Best for responsible travel
For blogs on sustainable travel, try National Geographic's Intelligent Travel blogging site, which won the 2007 "Travvies" awards for best travel blog. There are postings on everything from the carbon-cutting skills of goats to organic farm stays. The travel section of Treehugger is similar, but more serious (treehugger.com/travel_nature/).
Best for research and inspiration
It's not strictly a blog, but tripadvisor is none the less an essential source of real reviews from real people. It has more than 10 million uncensored reviews, along with photographs and videos of hotels, restaurants and tours, covering topics such as the room number of a hotel in Cairo with Pyramid views, or the location of a cash machine with the best exchange rate in Charles de Gaulle airport. Watch out for bogus reviews written by overenthusiastic hoteliers or individuals with grudges.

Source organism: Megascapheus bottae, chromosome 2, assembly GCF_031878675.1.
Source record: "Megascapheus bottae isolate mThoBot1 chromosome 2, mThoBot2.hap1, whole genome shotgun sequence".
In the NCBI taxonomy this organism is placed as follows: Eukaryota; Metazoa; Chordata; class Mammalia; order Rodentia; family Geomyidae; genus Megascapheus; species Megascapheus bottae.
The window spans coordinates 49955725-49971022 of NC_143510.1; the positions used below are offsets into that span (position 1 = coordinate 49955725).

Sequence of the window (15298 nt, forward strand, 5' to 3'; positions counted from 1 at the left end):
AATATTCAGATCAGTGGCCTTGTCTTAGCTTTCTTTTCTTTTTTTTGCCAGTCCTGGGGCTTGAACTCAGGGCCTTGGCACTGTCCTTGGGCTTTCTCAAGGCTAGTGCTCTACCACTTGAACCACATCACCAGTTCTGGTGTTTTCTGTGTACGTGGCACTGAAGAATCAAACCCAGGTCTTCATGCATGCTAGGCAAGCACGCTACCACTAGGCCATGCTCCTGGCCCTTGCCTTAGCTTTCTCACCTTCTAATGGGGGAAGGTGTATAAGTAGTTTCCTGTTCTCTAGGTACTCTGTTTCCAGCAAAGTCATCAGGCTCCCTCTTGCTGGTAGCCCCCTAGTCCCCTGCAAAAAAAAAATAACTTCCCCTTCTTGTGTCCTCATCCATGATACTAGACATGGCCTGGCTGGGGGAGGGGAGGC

A fantastic blogging site not only for backpackers, but also for the young-at-heart and adult gap-year travellers in search of inspiration, reassurance and advice. Whether you want to stay with an aboriginal community in outback Australia, visit Nevada's Burning Man festival or travel overland through Africa, someone will have written about it.
With a discriminating mixture of blogs covering virtually every country, activity and travel theme, Gadling is the most comprehensive site around. A search on Albania, for example, brings up 50 entries, proffering advice on everything from buying traditional teddy bears to visiting the country's 700,000 bunkers. Gadling.com was one of the first travel sites to experiment with podcasts and vodcasts made by holidaymakers. Many are hugely entertaining.